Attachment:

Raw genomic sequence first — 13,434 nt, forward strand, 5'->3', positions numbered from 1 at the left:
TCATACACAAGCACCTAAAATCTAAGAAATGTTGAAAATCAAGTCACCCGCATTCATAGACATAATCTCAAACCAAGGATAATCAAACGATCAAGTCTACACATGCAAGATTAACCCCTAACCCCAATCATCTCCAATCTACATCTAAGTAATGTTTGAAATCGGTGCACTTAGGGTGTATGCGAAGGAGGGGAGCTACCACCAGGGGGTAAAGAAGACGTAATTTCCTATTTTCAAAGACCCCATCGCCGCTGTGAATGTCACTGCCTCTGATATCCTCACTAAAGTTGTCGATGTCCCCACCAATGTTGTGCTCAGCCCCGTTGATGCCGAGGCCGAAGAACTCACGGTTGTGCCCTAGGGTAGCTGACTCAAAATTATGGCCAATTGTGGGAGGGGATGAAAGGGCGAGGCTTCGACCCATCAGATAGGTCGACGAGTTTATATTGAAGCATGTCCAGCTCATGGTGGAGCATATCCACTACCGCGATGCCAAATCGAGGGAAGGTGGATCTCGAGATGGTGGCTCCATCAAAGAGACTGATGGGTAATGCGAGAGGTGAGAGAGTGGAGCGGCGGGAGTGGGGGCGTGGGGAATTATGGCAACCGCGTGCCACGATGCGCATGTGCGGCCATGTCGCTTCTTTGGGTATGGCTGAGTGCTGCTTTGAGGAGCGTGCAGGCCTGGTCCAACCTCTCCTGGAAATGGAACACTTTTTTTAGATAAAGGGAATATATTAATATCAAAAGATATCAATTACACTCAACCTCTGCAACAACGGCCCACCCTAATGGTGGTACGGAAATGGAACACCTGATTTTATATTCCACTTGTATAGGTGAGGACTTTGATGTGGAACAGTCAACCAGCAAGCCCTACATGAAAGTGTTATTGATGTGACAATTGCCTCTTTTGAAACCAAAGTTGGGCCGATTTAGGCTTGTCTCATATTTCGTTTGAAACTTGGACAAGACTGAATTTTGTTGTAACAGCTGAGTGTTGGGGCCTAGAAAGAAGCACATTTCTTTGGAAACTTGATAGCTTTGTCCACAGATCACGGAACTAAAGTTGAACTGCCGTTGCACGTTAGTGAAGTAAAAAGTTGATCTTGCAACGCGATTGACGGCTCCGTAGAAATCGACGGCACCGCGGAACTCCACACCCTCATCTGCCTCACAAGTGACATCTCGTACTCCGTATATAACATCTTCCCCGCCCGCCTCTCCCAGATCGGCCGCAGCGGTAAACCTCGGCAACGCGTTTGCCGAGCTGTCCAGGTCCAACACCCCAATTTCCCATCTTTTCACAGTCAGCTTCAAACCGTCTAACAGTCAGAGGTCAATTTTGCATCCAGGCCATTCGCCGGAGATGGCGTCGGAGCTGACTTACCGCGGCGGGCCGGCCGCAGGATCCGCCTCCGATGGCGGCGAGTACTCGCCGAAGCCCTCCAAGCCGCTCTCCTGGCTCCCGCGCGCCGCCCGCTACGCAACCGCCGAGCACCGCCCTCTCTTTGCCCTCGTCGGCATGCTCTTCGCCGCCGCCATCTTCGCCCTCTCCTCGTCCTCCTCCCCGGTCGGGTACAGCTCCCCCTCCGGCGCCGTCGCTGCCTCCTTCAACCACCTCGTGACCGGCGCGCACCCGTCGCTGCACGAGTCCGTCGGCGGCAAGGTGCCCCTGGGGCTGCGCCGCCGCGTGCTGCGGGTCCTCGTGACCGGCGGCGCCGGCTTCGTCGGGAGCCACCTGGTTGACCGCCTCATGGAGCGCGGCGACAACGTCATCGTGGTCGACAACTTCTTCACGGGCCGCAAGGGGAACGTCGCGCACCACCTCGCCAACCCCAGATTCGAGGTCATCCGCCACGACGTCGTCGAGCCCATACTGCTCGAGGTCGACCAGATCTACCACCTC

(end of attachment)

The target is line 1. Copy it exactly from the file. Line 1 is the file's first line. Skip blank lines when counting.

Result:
Raw genomic sequence first — 13,434 nt, forward strand, 5'->3', positions numbered from 1 at the left: